“The majority of people who practice in rural areas of Mississippi are over 45 years of age, and are more likely to retire in the next few years,” Lindstrom said. “And we are not replacing them with young people.”

One thing that is being done to address the problem is increasing the class size at the School of Medicine at the University of Mississippi Medical Center. The school increased its incoming class size from 100 to 105 in 2005, and to 110 in 2006. Of course, physicians trained here can go anywhere they want after graduating. But Lindstrom said there is hope that more of them will choose to stay in the state.

“We are retaining about 60% of physicians who finish medical school here,” he said. “If they do a residency in the state, it is more like a 75% to 80% chance they will stay in Mississippi.”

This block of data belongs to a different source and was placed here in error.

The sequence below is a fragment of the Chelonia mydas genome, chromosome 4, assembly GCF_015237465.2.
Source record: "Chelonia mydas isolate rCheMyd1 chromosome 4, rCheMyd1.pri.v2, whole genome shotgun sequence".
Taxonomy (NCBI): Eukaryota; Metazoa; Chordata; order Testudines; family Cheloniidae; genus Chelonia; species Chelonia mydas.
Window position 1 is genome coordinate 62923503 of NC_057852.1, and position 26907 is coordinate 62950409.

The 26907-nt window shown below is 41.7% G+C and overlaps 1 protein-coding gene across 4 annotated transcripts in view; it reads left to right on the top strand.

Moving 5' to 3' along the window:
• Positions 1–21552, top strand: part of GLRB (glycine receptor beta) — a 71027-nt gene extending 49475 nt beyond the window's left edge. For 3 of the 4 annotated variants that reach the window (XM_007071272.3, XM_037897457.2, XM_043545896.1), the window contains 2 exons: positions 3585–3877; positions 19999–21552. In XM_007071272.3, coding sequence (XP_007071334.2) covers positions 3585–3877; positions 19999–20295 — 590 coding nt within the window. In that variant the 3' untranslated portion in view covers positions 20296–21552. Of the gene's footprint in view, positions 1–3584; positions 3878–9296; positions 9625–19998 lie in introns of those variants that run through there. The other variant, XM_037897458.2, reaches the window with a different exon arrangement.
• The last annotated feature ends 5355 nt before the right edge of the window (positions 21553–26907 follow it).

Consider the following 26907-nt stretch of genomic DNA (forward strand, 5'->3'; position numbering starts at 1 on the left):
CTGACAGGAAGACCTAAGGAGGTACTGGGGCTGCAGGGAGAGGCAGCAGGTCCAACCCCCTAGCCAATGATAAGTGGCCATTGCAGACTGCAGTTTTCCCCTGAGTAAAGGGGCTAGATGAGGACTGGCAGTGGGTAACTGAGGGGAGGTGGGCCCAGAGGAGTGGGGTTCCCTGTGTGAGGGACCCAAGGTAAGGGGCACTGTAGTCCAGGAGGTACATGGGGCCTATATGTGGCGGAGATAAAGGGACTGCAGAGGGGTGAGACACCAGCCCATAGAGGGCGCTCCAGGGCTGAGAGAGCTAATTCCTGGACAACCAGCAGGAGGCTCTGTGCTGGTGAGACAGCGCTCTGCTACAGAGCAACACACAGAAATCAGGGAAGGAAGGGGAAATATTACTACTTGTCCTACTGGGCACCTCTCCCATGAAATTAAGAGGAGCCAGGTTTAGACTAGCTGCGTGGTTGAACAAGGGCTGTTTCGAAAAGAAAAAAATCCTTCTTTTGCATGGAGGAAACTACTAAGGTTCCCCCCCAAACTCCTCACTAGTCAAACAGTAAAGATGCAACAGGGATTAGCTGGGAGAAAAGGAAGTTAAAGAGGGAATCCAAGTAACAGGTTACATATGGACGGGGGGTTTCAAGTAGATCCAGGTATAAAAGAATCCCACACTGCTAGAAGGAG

Another issue that is expected to have a big impact is tort reform, which was passed by the Mississippi Legislature two years ago. Lindstrom said that tort reform has had a dramatic impact on recruiting new physicians.

“We have a lot better outcomes now,” Lindstrom said. “We don’t have the huge threat of jackpot justice we were dealing with for a while. Doctors from other states are now looking at coming to practice in Mississippi. For awhile, nearly every graduate was leaving the state because of the fear of being sued. We need to have a better practice environment so people are more likely to stay in the state. It is improving.We are doing better. And over the next few years, we will be a lot better.”

However, proposed cuts in Medicare in a state where such a large percent of the population is on Medicare could also have a sobering impact on physician recruitment.